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Turning Mistakes into Coachable Moments

Rachel was all full of angst because Ken, another supervisor in the same department, was upset with her. (Wrongly, she felt.)

orange, white, pink, yellow roses, willow glen
Feedback and Coaching Without Thorns

She was explaining the story to Abe, her manager (one of my favorites of all time), with a fair amount of drama on her part. For some reason, I was in the same room. We might have been waiting for a meeting to start. Ken wasn’t there.

First, Abe let her vent about the unfairness of it all. (In reality, she had overstepped her bounds with Ken’s direct reports.)

And then, after listening carefully, he said, “Tell me what you learned.”

Five simple words said calmly. No drama.

This turned the conversation around instantly.

No more “poor me.”

Instead, Rachel sat up. She let the emotion go. Now she was thinking.

  1. She saw her part in creating the incident in the first place.
  2. She came up with a couple of behaviors that she should avoid in the future.
  3. She started looking at what happened in a whole new way. In short, she learned something.

Rachel, with just a little prompting, saw the point where her earlier actions had turned into the wrong strategy. Instead of dwelling on Ken’s negative reaction, she was now looking at the whole episode as a learning experience.

Abe didn’t take sides, didn’t tell her she was wrong, didn’t work through the pros and cons of who did what to whom. He just quietly turned the conversation toward learning. He turned an upsetting incident into a coachable moment.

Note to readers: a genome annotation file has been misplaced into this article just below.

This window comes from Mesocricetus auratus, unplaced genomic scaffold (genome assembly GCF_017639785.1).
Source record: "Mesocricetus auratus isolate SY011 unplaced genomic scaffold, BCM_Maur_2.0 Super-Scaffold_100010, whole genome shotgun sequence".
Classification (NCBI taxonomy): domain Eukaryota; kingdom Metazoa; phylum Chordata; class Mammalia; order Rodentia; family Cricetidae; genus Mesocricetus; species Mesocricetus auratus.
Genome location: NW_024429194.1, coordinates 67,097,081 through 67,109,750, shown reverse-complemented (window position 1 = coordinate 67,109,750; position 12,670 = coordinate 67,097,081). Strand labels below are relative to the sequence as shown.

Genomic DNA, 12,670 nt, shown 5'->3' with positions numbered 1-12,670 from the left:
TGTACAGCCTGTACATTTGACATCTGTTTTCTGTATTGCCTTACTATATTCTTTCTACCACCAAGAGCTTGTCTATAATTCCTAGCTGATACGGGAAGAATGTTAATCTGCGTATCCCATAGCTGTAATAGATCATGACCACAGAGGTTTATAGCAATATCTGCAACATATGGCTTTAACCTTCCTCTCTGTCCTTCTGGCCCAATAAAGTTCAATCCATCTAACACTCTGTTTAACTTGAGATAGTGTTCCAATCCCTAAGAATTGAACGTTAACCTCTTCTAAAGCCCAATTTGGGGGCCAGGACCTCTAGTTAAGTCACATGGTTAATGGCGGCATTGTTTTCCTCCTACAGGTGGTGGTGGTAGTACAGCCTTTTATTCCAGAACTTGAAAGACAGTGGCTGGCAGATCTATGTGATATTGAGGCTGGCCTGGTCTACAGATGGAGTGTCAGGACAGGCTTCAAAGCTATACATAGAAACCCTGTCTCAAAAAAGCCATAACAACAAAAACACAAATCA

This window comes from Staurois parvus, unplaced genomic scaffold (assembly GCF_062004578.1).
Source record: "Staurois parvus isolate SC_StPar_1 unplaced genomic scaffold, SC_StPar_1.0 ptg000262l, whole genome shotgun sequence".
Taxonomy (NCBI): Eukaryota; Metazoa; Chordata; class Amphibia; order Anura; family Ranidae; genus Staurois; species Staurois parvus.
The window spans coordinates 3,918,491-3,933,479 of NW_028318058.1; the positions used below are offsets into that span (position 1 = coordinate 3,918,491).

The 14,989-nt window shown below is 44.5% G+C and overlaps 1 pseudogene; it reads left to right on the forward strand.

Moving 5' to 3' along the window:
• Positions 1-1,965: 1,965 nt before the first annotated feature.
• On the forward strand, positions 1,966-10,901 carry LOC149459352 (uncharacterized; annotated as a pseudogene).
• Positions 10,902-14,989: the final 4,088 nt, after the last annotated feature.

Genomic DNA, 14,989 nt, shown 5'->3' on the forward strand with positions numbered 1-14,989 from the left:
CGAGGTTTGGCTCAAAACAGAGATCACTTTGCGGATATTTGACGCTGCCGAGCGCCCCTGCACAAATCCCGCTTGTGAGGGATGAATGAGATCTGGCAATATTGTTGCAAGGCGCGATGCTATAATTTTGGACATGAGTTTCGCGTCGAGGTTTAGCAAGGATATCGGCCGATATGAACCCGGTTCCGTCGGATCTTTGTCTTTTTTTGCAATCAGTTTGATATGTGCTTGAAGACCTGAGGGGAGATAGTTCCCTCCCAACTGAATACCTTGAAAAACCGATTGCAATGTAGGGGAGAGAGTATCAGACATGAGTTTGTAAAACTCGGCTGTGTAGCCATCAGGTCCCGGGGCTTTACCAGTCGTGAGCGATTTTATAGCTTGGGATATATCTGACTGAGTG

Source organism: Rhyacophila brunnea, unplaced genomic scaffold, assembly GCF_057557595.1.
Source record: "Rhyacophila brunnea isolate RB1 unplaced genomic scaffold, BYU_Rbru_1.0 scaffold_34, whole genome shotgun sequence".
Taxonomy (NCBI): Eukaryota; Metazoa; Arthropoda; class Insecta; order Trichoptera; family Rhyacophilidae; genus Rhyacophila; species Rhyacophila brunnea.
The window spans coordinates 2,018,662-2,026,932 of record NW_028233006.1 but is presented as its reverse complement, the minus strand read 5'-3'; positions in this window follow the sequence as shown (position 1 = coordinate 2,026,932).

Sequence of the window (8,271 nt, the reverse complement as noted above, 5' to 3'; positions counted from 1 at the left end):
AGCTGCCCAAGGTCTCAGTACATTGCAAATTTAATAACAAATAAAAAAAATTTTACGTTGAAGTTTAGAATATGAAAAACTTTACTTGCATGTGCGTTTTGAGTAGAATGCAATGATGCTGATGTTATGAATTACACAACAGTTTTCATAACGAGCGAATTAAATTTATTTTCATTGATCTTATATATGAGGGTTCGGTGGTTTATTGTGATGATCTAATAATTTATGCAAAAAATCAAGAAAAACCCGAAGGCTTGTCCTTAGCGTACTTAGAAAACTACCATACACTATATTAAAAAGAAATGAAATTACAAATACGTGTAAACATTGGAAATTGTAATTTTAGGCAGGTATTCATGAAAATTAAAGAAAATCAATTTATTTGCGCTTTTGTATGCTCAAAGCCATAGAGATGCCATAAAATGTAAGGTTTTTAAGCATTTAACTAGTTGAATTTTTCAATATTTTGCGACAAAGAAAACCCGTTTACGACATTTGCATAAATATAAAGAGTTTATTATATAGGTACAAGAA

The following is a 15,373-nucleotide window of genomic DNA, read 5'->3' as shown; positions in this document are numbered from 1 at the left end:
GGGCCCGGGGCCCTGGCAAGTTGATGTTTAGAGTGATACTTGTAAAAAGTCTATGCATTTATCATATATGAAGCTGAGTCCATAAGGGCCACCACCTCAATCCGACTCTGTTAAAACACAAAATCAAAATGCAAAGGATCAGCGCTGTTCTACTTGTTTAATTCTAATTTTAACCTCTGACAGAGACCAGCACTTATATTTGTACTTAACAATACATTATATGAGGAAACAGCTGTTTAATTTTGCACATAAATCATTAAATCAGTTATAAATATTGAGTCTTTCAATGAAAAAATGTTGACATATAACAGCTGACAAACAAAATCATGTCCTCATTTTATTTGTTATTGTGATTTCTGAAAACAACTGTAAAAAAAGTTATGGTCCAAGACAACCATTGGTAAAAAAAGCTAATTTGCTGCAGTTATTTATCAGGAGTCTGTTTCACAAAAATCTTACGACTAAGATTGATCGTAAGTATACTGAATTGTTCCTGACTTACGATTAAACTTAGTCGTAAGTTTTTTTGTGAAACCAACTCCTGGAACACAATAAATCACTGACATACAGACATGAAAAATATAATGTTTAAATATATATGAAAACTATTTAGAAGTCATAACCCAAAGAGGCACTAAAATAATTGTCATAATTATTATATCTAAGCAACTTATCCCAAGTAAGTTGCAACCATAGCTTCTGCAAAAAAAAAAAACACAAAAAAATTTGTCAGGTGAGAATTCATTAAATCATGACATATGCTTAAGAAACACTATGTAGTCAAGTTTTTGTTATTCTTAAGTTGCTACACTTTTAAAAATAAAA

If Rachel had remained oblivious to her part in creating the situation, Abe would have helped her to see it. Thankfully, Rachel had enough self-awareness to see it on her own.

Everyone was better off.

There’s research about giving feedback that suggests we should:

  1. Encourage the person to review what happened.
  2. Have her pinpoint where the strategy she was using failed to create the desired result.
  3. If she can’t find it, point it out.
  4. If possible, have her suggest what she should have done instead.
  5. If she doesn’t know, provide information, a demonstration, whatever is needed.

We’ve all seen feedback that didn’t work as well as this. In fact, much of feedback causes more harm than good. This is a simple set of steps to follow when you have a coachable moment.

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  • jeannefarrington

    And yes, I changed the names to avoid embarrassing anybody.